filename = filename.Remove(0, filename.LastIndexOf('.') + 1);
    filename = filename.Remove(0, 4); // "part"
    return int.Parse(filename);
}

Now, you can check the missing numbers.

HashSet<int> existingNumbers = new HashSet<int>();
int max = -1;
foreach (string fn in filenameList)
{
    int n = ExtractNumber(fn);
    existingNumbers.Add(n);
    max = Math.Max(max, n);
}
HashSet<int> nonExistingNumbers = new HashSet<int>();
for (int i = 0; i <= n; i++)
    if (!existingNumbers.Contains(i))
        nonExistingNumbers.Add(i);
share|improve this answer
    
Thanks, would extract method cause a problem if the numbers are part012, 013, 111, etc? For files that are more than 100, there are 3 digits. –  Joan Venge Feb 21 '10 at 23:49
1  
Yes, it had 2 digits hardcoded. I've changed it to support any number of digits. –  Vlad Feb 21 '10 at 23:57

If you know the file names try something like this (LINQ's "Except"):

string[] seq1 = { "NewFile.part01.zip", "NewFile.part03.zip"};
string[] seq2 = { "NewFile.part01.zip", "NewFile.part02.zip", "NewFile.part03.zip" };
var diffs = seq2.Except(seq1);

PK :-)

(I just saw your edit but now not so clear on the question)

share|improve this answer
    
Do you construct the seq2 var by using 1 to n, and seq1 is the list of the files that I have? –  Joan Venge Feb 21 '10 at 23:29
    
What are you not clear on? I will add the detail you need. –  Joan Venge Feb 21 '10 at 23:30
    
The original question seemed to be around getting the difference of 2 sets (missing files) but the edit implied checking file sizes to find the last. –  Paul Kohler Feb 21 '10 at 23:33
    
I see, yeah ignore that one. I added it for Mark. But I also need to get the base file name which is NewFile, thanks. –  Joan Venge Feb 21 '10 at 23:36

In dos, simply type:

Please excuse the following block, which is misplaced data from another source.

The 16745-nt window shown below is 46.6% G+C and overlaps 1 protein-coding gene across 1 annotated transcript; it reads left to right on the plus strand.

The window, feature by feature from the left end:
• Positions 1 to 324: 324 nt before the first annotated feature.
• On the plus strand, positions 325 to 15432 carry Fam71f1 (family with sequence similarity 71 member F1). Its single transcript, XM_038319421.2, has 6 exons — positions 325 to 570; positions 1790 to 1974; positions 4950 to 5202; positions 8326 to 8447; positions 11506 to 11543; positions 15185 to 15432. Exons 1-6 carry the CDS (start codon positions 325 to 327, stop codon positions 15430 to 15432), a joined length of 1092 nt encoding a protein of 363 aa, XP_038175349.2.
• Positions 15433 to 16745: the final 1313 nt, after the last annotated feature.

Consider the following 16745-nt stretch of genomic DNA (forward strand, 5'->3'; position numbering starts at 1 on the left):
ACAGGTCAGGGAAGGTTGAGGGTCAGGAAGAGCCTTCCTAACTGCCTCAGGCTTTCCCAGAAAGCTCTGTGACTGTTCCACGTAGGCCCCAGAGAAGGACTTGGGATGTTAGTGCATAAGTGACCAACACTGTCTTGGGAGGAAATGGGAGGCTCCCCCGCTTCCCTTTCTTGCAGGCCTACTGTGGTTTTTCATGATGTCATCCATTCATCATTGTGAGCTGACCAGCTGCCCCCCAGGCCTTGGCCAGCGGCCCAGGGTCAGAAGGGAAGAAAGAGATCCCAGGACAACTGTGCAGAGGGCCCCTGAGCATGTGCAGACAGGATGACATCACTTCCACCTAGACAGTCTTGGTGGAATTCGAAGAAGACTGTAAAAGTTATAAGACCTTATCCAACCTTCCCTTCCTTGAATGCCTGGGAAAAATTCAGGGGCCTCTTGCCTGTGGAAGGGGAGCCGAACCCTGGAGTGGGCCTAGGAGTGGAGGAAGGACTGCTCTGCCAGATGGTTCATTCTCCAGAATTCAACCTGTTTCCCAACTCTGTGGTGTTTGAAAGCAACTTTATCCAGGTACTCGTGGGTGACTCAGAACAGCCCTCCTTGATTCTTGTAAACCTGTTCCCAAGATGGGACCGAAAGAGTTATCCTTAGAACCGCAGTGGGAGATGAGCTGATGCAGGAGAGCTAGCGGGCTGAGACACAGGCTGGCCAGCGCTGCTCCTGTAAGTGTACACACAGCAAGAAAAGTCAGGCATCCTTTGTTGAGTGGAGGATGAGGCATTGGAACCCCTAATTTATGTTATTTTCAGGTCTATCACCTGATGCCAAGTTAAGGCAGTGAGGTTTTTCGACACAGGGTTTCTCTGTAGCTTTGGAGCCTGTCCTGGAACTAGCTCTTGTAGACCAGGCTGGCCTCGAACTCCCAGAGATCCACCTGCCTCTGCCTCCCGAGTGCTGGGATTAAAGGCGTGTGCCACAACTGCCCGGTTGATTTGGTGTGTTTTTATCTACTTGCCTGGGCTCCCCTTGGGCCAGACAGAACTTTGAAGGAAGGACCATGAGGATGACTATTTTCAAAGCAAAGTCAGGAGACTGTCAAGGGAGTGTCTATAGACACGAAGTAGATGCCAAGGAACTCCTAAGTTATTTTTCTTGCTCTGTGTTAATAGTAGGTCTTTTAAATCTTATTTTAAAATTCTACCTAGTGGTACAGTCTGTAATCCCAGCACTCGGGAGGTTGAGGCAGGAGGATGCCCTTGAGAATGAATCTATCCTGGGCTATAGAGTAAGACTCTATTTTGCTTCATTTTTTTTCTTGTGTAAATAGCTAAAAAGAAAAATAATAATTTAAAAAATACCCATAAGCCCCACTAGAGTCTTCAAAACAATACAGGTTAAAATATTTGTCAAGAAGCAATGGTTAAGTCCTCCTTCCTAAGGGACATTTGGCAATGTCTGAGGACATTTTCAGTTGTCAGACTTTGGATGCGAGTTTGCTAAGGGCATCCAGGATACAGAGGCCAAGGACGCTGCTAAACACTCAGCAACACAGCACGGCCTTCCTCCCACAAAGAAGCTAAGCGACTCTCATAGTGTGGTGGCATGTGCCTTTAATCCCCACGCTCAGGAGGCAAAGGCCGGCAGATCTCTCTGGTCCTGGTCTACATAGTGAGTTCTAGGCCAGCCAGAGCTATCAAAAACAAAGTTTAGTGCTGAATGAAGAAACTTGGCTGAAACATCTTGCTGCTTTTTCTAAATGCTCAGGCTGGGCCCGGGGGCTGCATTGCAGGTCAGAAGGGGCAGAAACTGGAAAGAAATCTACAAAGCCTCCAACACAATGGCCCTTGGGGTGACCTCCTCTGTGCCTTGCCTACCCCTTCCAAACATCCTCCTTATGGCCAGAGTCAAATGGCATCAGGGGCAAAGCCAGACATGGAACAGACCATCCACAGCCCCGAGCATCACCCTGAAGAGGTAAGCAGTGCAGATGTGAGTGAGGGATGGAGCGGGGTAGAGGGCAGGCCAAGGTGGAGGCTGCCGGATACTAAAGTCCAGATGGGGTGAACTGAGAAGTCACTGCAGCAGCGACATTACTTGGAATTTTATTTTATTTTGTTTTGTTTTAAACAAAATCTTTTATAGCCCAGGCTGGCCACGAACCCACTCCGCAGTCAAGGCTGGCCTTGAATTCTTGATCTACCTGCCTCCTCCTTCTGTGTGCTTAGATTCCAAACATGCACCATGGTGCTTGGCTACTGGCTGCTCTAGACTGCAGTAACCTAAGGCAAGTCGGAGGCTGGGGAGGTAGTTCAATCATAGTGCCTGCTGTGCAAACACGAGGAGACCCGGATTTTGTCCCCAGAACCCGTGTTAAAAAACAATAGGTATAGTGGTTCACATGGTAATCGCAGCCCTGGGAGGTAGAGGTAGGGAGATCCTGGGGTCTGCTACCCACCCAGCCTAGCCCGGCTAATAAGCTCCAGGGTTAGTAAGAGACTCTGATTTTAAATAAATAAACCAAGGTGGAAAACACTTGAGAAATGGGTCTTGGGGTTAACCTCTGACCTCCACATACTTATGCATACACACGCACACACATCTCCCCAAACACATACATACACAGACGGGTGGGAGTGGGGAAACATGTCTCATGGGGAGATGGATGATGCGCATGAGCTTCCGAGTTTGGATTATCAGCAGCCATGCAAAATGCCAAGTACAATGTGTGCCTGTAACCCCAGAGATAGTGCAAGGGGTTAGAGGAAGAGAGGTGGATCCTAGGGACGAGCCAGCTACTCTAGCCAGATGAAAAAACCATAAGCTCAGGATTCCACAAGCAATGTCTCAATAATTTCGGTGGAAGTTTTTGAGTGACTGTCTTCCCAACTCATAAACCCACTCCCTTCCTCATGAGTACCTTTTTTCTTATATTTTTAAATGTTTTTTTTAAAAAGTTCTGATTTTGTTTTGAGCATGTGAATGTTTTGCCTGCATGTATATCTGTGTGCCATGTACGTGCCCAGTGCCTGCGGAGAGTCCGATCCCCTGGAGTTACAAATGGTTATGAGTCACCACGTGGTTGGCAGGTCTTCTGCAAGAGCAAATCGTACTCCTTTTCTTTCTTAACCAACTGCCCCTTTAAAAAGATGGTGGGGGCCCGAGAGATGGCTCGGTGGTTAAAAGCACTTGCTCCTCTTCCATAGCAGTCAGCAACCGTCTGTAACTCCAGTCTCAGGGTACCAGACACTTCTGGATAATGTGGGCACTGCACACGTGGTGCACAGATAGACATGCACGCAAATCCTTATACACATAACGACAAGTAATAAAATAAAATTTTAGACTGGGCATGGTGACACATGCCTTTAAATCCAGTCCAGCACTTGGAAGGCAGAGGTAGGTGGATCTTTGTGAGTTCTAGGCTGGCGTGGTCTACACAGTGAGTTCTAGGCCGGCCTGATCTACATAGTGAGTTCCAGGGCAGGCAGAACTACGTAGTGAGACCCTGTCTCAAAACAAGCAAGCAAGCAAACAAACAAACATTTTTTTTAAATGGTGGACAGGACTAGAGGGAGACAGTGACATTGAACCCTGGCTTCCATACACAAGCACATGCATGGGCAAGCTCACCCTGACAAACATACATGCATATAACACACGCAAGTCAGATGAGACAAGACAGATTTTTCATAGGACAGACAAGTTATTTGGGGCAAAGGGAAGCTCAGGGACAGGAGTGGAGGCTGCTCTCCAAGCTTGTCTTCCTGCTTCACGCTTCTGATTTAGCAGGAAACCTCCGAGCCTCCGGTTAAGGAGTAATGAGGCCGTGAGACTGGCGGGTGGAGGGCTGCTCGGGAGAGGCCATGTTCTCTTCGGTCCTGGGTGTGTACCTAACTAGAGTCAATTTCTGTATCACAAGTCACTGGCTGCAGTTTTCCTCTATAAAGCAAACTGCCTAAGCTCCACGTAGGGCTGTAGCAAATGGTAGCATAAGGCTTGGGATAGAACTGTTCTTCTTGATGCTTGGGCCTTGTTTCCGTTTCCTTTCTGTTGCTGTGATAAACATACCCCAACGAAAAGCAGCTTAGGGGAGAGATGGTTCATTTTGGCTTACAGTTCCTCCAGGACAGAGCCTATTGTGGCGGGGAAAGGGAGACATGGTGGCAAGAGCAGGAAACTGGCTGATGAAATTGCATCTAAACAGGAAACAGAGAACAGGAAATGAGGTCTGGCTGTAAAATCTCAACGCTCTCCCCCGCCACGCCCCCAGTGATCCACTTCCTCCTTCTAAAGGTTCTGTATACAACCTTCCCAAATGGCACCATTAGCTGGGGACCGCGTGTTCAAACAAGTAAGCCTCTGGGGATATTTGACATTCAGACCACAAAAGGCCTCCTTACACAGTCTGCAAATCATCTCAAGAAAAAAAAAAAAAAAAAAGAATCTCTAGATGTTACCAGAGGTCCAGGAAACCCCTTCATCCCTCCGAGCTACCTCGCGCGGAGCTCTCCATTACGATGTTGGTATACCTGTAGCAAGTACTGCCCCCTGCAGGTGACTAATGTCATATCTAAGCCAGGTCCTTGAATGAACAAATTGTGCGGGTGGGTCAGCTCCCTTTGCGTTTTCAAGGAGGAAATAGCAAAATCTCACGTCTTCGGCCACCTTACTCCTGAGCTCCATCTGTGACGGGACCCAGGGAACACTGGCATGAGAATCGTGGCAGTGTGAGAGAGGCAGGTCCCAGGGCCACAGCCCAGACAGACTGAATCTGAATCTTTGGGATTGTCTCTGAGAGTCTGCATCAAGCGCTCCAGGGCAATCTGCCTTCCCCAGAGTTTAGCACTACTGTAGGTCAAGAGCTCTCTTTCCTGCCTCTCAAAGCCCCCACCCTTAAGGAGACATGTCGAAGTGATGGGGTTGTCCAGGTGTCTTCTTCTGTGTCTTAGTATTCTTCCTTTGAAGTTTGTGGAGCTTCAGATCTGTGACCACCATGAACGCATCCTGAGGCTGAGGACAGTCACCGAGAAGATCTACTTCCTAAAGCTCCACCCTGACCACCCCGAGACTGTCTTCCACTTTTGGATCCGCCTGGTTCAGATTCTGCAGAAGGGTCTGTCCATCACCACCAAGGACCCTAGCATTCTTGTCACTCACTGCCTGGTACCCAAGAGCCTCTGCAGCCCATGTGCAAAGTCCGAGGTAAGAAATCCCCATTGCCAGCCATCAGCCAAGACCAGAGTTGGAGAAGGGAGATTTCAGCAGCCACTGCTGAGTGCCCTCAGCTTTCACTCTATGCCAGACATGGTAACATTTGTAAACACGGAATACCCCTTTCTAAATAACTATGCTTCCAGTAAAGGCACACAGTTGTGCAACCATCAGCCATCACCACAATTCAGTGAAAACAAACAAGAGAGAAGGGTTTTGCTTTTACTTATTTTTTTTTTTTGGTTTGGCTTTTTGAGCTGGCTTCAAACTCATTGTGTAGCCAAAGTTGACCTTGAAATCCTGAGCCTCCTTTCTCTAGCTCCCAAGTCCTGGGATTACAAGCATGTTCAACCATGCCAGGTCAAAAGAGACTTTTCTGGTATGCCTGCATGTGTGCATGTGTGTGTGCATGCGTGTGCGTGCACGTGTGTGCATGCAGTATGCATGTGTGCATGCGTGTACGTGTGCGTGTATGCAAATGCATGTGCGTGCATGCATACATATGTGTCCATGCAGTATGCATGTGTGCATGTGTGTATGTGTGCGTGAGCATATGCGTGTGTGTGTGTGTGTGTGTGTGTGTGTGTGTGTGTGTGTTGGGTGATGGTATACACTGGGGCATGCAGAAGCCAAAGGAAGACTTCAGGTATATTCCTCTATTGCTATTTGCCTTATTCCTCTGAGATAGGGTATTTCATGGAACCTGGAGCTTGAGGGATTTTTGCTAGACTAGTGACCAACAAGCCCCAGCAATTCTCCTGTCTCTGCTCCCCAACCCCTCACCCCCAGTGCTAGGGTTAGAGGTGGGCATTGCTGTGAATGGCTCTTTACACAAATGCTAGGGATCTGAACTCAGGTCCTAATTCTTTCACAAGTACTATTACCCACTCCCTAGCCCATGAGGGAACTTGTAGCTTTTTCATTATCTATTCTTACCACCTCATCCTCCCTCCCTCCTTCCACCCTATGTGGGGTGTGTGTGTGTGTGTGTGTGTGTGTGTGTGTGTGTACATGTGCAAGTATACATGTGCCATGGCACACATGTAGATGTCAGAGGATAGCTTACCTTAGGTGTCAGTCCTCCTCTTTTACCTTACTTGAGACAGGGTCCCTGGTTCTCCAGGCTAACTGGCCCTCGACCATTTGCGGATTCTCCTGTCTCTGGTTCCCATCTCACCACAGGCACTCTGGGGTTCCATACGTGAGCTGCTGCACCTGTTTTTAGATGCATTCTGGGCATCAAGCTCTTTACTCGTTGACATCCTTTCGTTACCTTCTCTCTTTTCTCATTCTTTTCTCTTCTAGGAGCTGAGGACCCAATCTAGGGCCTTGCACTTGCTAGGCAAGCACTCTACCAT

copy "c:\NewFile.Part??.zip" "c:\NewFile.zip" /b

Don't forget the /b or it will process command codes differently and turn any '0x0d' or '0x0a' characters into the char pair '0x0d0a'

share|improve this answer
    
Oh, I missed the part about informing about the missing files, though it will display a list of all the files that got merged and the order in which they got merged. Also, this solution probably won't work if the final size is > 4GB, but I'll leave it here as it is a nice quick solution to this kind of problem. –  Grant Peters Feb 21 '10 at 23:49
    
Thanks, also this actually doesn't copy files, right? –  Joan Venge Feb 21 '10 at 23:51
    
It will copy all the files into 1 file, basically merging them but leaving the original files in place. Was great back in the dos days when you recieved a several MB file that was split so it could fit on multiple floppies. –  Grant Peters Feb 22 '10 at 0:03
    
Thanks that's good to know, I didn't know that. Would it be compatible with the zip files as if they were 1 file? –  Joan Venge Feb 22 '10 at 0:07
1  
Zip files are what I was usually merging together back in the day, so if the file format hasn't changed too much, it should still work fine –  Grant Peters Feb 22 '10 at 0:27